Mumbai, Jan 27 (IANS) Discontent is brewing in Bollywood over the gradual entry of foreigners without work permits into key filmmaking activities. Not only actors but technicians from all over the world are also visible in sizable numbers.
Now the Western India Cinematographers' Association (WICA) has decided to take the lead and raise its voice against the trend of hiring foreign technicians in Bollywood without fulfilling the required formalities.
'When producers engage foreign cinematographers, they must get for them the mandatory memberships of the WICA,' noted cinematographer and WICA president Ashok Mehta told IANS.
Industry insiders are quick to point out that there are no opportunities for Indians to take part in any area of film shooting anywhere in the Western world, especially Hollywood, without valid work permits.
Mehta, a renowned cinematographer himself, is particularly peeved that even though Indian cinematographers are no less qualified than their foreign counterparts, they are never allowed to work on foreign productions, particularly in the US and Britain, in the lead capacity as director of photography.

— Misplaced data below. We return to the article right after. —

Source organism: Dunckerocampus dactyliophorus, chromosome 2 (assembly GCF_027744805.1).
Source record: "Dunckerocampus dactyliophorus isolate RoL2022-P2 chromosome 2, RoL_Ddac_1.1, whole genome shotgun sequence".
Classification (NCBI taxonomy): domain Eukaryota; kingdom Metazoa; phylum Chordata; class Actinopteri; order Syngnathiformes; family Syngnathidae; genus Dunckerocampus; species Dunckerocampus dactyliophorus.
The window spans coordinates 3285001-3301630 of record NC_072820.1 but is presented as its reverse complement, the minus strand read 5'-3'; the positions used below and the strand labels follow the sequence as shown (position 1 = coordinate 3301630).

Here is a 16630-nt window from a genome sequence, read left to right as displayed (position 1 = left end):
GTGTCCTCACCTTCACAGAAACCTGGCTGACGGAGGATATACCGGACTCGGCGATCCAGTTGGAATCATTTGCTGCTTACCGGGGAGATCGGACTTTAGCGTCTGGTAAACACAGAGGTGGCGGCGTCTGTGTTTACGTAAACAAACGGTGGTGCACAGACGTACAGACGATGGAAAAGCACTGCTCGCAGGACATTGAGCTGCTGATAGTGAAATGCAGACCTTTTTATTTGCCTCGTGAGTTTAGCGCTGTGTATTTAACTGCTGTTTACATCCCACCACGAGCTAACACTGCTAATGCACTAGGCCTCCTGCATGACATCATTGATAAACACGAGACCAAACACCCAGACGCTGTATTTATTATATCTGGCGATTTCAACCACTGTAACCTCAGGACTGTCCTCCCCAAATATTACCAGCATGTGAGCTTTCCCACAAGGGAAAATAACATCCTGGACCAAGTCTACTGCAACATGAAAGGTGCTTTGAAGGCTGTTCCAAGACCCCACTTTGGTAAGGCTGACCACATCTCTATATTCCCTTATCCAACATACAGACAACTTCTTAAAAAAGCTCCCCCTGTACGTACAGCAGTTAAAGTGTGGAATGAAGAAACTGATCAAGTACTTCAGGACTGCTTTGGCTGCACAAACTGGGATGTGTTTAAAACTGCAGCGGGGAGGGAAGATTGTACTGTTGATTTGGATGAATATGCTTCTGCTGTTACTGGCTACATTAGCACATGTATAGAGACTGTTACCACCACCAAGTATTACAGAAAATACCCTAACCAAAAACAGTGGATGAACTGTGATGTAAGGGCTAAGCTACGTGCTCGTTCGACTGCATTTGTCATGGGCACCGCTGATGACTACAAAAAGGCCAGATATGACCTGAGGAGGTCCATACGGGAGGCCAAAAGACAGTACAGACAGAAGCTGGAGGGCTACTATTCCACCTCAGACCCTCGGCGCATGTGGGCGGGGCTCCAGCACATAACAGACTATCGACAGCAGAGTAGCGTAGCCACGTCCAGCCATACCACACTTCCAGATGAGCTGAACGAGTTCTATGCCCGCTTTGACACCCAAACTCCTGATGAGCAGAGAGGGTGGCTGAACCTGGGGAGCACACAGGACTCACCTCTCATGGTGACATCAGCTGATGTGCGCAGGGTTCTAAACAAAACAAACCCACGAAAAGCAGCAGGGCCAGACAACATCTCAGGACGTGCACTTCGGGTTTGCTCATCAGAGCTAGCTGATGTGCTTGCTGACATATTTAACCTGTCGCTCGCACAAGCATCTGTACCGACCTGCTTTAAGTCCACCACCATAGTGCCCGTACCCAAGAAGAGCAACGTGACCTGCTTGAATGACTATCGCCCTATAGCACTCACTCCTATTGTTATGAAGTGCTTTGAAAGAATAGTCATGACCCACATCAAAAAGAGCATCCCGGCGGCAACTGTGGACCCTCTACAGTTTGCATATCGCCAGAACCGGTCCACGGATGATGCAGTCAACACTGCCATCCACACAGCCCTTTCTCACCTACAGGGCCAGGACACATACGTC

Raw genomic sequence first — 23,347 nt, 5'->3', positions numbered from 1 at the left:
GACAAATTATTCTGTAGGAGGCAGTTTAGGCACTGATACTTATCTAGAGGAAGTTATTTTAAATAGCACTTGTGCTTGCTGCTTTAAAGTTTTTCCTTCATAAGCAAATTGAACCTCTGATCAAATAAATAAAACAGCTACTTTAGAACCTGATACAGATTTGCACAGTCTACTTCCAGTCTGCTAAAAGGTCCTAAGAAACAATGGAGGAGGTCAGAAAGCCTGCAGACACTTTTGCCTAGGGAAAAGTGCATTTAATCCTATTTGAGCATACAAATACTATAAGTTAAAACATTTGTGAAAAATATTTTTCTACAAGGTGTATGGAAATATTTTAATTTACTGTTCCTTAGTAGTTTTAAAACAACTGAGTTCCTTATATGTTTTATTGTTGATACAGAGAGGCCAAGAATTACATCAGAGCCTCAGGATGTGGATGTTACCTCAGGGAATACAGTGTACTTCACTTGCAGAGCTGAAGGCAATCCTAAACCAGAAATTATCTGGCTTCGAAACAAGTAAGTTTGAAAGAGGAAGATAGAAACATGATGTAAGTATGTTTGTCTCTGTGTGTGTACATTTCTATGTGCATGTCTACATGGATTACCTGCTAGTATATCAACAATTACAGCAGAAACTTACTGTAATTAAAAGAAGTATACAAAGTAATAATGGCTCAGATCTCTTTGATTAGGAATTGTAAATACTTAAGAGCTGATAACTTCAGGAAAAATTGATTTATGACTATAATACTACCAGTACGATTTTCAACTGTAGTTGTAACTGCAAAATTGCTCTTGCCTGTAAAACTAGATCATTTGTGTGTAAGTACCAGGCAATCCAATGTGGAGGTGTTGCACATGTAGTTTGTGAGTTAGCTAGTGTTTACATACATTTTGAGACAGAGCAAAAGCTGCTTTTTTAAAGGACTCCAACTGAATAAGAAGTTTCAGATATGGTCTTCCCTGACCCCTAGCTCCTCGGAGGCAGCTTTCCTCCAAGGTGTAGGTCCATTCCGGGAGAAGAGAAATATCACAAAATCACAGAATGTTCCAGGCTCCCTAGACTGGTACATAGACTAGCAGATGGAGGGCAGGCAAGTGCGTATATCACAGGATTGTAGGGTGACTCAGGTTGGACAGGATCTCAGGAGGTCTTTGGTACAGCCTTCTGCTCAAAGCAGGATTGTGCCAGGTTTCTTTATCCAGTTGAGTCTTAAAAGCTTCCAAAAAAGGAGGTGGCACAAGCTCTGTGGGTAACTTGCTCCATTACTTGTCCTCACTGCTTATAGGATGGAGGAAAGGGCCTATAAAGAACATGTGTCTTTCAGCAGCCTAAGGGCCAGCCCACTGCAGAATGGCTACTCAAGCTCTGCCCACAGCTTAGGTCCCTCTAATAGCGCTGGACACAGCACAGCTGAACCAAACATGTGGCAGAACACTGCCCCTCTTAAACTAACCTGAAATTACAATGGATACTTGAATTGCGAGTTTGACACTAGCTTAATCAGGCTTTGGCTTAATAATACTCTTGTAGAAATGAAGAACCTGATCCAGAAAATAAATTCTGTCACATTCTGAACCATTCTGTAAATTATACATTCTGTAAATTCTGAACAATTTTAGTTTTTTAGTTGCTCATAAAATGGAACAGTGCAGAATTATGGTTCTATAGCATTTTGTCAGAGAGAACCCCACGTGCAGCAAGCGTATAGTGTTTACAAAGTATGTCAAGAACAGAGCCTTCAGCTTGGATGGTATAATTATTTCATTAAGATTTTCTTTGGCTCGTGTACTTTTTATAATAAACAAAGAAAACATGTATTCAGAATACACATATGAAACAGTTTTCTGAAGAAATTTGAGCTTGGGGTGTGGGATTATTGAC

'Our technicians are also invariably denied membership of their craft associations or societies,' Mehta added.
He said WICA in principle was not against foreign cinematographers working in Bollywood but they must obtain WICA membership before they take up assignments with Indian filmmakers.
Mehta revealed that the amount of monetary compensation foreign cinematographers working in Bollywood have to pay to the association would be decided on the basis of the number of shooting days and the nature of productions in which they are employed.
Foreign cinematographers are also being increasingly engaged to shoot advertisement commercials - an extremely growing and lucrative sector - for Indian products.
There are now about 50 girls of different nationalities from Europe and Commonwealth of Independent States (CIS) countries who are frequently engaged for dance sequences and sizzling item numbers in films produced in Bollywood.
These girls reportedly neither have the requisite work permits nor are they members of any film industry craft associations. The producers who engage them do not bother to arrange for the work permits and union cards for them under the alibi that they are working on a 'temporary' basis.
It is also seldom disclosed how much foreigners working in Bollywood are paid and how much - if at all - they pay by way of taxes in India.